Ep 180: Write to Discover – Start with Yourself

A few weeks ago I shared with you how freewriting freed me. The book Writing Down the Bones, by Natalie Goldberg, played a big part in that during my college years, introducing me to the idea of timed writing as a means to write and discover.

Even though I wasn’t all that interested in Goldberg’s frequent references to Zen Buddhism, I liked her basic approach: “When I teach a class,” she says, “I want the students to be ‘writing down the bones,’ the essential, awake speech of their minds.”1

When I tuned into to my own inner voice and wrote down that “awake speech” of my mind, I began to know myself better. And the better I knew myself, the better and more interesting my writing became.

But when I look back, I realize the practice of self-reflection started even earlier, in high school.
Write to Discover
One afternoon when I was about 14 years old, I was glancing through books on writing at my local library and noticed a title: Write to Discover Yourself, by Ruth Vaughn. I looked both ways and plucked it from the shelf, running my fingers over the green cover with a fuchsia Gerbera daisy poking out of a pencil cup. It seemed a little wacky, but . . .

Write. Discover.

Writers have a lot to discover, but a way to write true and fresh no matter the project is to start by discovering oneself. I knew that instinctively, even then, and felt affirmed by this title.

I desperately wanted to understand myself, to unearth who I was meant to become. And, I wanted to write.

I took the book home and retreated to my room where I followed instructions to “portrait” the important people in my life, exploring memories, capturing life.

I sat on the hardwood floor of my bedroom and composed a word-portrait of my father, struggling to express the way his resonant voice, rising from deep within his barrel chest, could build and fill—even shake—the house. Or was it just me, shaking?

Page after page, the author encouraged me to continue being specific, to use concrete details and metaphor. I poured out stories from my little world.

Digging into yourself requires a depth of honesty that is painful, the author said, but imperative. She quoted a professor who said a writer “is the person with his skin off.”
First Thoughts
That’s how I began to decipher my life. On the pages of a journal, I wrote with my skin off—bare, vulnerable. I tapped into the “awake speech” of my mind, burning through to what Goldberg calls “first thoughts” in order to write down the bones, the hard truths, the core of what and who I had been and was becoming.2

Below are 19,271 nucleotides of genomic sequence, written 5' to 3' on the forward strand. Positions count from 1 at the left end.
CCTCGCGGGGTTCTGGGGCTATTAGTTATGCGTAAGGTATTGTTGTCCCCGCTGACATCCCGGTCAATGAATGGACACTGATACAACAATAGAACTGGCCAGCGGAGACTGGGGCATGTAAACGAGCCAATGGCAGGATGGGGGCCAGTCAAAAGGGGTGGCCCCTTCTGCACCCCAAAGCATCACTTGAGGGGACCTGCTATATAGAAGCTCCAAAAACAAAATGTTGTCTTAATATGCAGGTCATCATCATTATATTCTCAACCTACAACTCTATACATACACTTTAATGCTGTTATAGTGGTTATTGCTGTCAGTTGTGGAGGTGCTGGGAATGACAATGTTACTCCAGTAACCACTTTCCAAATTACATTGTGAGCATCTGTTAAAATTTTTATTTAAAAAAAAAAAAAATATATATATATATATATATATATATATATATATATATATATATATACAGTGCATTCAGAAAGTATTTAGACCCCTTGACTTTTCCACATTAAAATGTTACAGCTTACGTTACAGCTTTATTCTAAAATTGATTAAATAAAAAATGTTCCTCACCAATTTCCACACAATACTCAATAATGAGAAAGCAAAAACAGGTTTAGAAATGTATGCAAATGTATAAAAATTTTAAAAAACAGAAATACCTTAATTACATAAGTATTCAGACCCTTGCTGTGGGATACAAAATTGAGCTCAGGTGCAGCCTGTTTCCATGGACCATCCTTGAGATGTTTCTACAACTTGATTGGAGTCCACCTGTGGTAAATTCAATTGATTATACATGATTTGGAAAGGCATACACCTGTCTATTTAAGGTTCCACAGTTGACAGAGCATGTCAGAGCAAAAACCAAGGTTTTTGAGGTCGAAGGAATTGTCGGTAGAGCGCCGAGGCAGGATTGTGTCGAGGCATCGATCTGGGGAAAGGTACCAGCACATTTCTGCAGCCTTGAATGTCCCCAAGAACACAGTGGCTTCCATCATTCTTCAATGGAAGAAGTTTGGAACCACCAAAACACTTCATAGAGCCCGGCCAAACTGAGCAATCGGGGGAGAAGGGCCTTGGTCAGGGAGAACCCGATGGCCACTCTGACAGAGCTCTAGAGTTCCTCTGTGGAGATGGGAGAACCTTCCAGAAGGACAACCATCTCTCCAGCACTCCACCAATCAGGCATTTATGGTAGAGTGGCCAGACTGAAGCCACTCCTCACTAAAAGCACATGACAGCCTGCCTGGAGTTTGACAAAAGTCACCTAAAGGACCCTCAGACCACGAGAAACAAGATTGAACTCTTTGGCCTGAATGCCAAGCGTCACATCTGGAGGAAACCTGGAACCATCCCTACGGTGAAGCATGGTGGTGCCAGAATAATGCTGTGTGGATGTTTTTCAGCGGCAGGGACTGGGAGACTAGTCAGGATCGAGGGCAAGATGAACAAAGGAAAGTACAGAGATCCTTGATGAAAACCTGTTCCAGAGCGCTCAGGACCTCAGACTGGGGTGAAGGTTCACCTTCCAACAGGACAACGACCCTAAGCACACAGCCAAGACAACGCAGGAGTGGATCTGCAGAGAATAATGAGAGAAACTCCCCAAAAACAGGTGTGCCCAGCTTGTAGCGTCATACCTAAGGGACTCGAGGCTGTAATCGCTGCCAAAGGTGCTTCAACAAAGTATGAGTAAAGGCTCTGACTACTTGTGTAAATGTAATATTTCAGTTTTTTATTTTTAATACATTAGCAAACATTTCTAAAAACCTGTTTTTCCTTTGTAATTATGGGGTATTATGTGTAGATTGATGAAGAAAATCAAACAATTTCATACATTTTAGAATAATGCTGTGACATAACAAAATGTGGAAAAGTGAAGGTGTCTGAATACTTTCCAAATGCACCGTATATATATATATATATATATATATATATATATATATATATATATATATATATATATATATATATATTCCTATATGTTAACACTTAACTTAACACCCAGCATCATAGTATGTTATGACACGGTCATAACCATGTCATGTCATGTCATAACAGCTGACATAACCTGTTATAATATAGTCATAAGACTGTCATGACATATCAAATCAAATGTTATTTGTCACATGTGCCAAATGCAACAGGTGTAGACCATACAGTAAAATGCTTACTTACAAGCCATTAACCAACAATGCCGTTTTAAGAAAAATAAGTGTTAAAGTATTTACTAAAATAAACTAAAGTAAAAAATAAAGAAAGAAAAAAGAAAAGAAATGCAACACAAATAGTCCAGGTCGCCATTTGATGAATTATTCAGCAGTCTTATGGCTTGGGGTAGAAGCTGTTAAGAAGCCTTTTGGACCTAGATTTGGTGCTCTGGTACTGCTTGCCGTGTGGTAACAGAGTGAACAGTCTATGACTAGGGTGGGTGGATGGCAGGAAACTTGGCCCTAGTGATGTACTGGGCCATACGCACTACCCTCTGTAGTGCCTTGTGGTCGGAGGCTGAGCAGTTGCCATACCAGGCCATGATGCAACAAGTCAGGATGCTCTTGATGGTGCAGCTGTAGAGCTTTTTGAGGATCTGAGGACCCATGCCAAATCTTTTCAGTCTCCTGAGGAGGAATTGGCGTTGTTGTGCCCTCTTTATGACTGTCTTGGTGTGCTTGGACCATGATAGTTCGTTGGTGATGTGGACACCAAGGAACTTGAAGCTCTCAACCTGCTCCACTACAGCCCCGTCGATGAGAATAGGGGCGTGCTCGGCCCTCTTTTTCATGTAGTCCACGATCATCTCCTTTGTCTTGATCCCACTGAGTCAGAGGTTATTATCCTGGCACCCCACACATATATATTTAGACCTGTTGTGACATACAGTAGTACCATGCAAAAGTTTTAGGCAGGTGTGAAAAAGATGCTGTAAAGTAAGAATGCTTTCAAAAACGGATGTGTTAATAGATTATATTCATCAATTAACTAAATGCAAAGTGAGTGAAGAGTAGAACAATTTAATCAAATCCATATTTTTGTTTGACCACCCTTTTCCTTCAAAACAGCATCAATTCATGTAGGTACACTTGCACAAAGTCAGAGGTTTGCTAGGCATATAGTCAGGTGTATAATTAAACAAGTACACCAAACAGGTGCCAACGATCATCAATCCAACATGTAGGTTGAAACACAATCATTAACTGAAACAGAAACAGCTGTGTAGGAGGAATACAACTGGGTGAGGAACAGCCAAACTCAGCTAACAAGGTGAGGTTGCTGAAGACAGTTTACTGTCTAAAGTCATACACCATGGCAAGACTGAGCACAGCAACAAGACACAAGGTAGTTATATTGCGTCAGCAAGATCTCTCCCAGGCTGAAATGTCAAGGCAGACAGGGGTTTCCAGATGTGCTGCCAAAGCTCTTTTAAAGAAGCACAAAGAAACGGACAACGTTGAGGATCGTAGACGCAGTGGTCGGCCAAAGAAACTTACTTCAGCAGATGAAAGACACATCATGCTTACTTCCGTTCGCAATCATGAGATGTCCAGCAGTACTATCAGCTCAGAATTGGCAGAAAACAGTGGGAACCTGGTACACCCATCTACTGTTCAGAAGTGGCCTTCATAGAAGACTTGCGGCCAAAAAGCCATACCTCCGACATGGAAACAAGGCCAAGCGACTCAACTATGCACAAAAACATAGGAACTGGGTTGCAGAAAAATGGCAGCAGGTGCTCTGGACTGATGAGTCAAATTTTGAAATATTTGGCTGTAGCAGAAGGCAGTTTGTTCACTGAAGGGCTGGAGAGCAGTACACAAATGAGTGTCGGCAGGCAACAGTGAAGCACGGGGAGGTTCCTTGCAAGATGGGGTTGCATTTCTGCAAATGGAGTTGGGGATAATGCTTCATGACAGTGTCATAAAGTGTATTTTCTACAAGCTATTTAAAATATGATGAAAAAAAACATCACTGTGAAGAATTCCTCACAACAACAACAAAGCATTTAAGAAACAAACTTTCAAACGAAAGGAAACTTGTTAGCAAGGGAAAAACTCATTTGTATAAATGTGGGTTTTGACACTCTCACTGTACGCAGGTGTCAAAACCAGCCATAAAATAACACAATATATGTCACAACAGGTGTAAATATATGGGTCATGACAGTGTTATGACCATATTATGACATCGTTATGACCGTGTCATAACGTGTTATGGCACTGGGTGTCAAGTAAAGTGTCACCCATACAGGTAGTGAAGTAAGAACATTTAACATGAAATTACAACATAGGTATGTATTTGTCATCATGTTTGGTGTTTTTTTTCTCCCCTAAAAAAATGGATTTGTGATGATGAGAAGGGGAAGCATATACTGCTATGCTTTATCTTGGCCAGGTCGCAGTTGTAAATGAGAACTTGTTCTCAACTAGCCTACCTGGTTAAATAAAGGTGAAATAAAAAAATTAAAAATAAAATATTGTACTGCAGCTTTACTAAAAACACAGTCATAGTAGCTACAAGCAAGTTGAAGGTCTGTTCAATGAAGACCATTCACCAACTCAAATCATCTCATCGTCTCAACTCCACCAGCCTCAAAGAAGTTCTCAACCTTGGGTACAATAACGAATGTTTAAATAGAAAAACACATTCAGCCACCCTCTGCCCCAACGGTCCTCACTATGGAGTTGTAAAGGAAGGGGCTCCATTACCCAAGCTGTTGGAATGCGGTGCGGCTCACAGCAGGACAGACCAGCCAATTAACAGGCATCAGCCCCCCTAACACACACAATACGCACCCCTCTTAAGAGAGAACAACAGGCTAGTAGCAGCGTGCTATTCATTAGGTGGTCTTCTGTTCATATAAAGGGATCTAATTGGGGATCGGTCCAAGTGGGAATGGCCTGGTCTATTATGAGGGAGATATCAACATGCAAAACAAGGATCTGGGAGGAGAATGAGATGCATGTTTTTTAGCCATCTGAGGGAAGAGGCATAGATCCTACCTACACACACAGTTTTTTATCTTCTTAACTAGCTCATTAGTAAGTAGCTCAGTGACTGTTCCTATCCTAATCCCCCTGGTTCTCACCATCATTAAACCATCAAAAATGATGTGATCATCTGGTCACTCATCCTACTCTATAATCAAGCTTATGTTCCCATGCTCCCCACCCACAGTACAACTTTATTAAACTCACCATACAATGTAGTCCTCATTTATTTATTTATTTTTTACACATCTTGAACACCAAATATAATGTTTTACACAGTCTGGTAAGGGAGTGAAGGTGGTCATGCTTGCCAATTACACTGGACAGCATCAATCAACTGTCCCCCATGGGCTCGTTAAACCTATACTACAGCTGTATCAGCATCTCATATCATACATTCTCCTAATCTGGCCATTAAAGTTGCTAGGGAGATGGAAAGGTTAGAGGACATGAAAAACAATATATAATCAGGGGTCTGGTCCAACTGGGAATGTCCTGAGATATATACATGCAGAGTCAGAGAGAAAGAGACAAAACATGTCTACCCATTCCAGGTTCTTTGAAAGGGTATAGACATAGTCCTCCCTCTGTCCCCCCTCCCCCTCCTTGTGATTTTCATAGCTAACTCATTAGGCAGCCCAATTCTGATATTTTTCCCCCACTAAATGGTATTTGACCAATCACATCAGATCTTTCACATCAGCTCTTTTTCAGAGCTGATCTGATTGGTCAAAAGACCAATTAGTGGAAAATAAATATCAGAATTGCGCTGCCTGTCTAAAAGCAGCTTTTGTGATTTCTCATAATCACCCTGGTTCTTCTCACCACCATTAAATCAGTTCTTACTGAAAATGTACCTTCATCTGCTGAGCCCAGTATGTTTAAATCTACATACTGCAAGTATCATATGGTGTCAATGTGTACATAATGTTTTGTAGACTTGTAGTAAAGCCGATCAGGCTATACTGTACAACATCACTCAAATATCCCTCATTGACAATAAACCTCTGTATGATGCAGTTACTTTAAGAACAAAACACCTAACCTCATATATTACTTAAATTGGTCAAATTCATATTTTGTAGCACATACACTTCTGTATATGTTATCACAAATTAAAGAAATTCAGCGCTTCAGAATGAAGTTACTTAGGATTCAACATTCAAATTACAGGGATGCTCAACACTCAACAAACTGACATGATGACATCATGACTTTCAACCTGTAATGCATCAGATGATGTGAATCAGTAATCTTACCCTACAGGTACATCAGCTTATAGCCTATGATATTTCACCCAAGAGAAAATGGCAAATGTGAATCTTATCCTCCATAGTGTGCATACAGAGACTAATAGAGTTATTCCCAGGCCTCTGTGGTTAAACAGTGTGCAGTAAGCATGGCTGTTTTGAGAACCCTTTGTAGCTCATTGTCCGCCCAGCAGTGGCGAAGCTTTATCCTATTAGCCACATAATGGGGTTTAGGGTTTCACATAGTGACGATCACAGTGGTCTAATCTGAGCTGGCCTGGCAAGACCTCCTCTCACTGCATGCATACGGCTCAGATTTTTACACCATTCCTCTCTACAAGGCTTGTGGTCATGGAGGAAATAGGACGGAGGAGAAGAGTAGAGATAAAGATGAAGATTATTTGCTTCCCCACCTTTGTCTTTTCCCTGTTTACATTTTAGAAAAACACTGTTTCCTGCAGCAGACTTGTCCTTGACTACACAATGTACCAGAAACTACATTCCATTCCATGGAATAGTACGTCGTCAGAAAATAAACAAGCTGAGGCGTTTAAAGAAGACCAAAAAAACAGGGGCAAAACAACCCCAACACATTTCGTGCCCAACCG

The idea of first thoughts made so much sense to me, because I wanted to express my truest self but I knew I was mostly living in layers of thought, edited thoughts. Goldberg explains:

“First thoughts have tremendous energy. It is the way the mind first flashes on something. The internal censor usually squelches them, so we live in the realm of second and third thoughts, thoughts on thought, twice and three times removed from the direct connection of the first fresh flash.”3

So I used her idea of freewriting when I was in college—timed writing without stopping—hoping to once more get to the bones of thought, experience, memory, feeling; to gain clarity on faded and forgotten memories.

As I practiced this private outpouring of words and deeply personal reflections—first with the help of that stumbled-upon writing book and later with guidance from author Natalie Goldberg—I peeled back layers to stare at my heart and soul. I began, through practice—through pain—the lifelong process of finding myself.
Methods for Using Writing to Discover Yourself
Since then I’ve found other resources that encourage a similar practice, like Proprioceptive Writing, Expressive Writing, and Julia Cameron’s Morning Pages. I encourage you to look into these various methods and learn more.

Whatever approach you try, seek to know yourself better and find insight and freedom by tapping into memory,

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